When country has advance capability they can upgrade the older stuff to be closer in effectiveness to the newer ones.





    they are mere assembler of yesterday technology. That's why you never see Israeli or Turks adding there own composites to F-16 or enhancing its engine or increasing its payload. I have doubt even on effectiveness of radar enhancement. it takes them ages to build few modern tanks. and I am very generous in using the word modern with imported tech.
    MIG can do it. look at MIG29SMT.

    yup no clue.
    The Turks are one of the leaders when it comes to aerospace advance composites. So much so that TAI recently upgraded its Advanced Composites Manufacturing plant to supply centre fuselages for the F-35. Turkey produces many aircraft from Advance composites including its Anka UCAV's, Bayraktar TB-2, Vestel Karayel, T-628 Utility Helicopter, Hurkus-C etc. See http://www.defense-aerospace.com/art...y-for-jsf.html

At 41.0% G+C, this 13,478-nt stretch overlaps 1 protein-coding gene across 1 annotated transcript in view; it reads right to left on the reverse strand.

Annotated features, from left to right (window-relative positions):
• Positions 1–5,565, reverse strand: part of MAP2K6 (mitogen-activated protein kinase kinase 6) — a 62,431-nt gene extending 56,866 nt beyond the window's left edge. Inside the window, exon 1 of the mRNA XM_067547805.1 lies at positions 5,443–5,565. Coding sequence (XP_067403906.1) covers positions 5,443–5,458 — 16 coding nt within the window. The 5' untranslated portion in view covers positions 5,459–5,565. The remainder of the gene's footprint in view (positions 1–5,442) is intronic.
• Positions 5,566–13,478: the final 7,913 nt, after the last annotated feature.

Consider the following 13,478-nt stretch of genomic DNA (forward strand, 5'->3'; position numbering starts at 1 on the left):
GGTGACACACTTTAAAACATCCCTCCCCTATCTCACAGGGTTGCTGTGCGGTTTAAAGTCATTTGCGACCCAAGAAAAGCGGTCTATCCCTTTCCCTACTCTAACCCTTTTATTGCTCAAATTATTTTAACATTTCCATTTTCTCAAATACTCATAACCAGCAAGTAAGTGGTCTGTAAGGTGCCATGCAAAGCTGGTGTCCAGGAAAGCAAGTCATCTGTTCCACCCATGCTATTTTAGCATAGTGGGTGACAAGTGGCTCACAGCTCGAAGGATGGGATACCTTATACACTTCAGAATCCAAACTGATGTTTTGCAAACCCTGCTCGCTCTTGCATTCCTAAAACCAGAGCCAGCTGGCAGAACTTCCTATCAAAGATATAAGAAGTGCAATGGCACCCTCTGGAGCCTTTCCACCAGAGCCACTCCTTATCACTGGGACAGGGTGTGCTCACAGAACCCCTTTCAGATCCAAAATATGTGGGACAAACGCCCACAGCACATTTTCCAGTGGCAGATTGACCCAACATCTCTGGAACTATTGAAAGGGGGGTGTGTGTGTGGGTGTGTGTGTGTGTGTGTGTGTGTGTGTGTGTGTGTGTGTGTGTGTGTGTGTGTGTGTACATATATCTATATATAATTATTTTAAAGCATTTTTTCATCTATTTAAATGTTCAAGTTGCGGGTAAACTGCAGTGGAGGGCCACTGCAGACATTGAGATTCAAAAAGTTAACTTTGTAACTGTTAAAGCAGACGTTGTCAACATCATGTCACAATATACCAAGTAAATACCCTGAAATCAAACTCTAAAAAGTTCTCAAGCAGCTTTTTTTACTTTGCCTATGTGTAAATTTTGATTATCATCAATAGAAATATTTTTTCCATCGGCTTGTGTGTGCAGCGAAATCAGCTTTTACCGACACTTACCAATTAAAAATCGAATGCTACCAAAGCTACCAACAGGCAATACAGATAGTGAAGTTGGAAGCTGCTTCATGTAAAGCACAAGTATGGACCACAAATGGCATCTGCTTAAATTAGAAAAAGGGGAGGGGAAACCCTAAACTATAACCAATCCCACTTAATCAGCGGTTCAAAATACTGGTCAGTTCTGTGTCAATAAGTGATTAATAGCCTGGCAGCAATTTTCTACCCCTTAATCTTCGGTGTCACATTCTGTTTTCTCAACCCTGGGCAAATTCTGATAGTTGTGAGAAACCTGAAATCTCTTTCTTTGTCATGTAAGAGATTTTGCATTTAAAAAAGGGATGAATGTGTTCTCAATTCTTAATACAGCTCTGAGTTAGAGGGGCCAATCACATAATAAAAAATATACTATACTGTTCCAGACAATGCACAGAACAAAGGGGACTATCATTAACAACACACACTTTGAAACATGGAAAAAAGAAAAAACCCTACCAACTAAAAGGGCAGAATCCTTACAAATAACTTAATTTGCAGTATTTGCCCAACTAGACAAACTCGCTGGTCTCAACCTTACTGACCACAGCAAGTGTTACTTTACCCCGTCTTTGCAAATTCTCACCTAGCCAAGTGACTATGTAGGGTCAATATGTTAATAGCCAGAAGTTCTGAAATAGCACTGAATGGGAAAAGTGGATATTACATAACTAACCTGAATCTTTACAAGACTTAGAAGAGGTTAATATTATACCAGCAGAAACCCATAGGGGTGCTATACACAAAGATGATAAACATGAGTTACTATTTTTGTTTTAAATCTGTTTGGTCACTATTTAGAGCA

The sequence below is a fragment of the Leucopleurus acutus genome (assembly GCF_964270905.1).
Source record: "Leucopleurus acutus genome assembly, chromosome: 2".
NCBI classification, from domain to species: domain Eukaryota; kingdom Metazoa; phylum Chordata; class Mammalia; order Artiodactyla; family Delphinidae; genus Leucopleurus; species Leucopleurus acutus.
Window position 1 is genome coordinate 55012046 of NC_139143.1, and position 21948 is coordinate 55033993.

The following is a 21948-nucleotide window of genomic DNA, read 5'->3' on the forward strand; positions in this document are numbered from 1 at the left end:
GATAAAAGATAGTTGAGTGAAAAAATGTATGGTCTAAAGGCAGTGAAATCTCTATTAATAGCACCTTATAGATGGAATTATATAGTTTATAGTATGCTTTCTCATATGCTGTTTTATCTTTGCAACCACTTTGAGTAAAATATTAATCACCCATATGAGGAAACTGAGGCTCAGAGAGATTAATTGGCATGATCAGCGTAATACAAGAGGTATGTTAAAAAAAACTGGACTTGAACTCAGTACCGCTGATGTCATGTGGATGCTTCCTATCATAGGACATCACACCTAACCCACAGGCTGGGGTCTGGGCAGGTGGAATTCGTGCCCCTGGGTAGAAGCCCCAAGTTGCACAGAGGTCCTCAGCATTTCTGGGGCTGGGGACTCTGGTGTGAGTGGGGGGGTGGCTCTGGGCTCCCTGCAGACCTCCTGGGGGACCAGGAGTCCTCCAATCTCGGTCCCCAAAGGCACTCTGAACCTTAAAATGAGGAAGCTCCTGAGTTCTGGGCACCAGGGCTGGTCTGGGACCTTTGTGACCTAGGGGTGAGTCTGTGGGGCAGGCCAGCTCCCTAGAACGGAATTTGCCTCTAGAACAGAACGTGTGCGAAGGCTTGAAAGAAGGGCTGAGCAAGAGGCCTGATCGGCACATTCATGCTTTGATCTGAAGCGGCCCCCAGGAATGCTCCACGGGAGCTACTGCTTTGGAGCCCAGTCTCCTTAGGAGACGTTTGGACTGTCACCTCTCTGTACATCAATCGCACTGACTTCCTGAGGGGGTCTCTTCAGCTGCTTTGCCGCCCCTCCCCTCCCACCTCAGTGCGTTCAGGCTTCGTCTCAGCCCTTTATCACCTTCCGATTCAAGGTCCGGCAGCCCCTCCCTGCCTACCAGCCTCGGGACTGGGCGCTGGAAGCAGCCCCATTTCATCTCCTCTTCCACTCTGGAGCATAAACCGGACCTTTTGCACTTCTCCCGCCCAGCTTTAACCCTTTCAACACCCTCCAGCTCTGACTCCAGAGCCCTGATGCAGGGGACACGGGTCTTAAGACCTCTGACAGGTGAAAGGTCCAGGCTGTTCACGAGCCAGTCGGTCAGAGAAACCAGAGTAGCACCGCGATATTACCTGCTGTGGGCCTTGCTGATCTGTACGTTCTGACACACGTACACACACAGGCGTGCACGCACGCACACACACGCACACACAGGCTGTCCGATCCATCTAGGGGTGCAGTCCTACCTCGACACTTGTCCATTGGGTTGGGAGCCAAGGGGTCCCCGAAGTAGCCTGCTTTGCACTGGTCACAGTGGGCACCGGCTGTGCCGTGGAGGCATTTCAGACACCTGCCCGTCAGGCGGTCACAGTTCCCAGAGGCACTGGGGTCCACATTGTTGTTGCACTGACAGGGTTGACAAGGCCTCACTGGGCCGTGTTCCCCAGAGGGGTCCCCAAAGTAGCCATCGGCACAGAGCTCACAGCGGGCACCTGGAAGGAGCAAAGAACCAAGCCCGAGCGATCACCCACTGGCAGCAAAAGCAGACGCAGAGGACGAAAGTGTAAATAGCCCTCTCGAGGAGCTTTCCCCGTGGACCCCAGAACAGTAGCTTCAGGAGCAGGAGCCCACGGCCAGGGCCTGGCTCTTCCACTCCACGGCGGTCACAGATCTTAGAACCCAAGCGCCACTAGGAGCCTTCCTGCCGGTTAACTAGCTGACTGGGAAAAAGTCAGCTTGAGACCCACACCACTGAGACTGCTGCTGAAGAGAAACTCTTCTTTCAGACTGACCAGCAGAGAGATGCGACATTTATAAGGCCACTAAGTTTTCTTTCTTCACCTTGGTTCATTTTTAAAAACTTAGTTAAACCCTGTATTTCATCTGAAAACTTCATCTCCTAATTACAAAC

24. #5664
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    Quote Originally Posted by Bayar View Post
    The Turks are one of the leaders when it comes to aerospace advance composites. So much so that TAI recently upgraded its Advanced Composites Manufacturing plant to supply centre fuselages for the F-35. Turkey produces many aircraft from Advance composites including its Anka UCAV's, Bayraktar TB-2, Vestel Karayel, T-628 Utility Helicopter, Hurkus-C etc. See http://www.defense-aerospace.com/art...y-for-jsf.html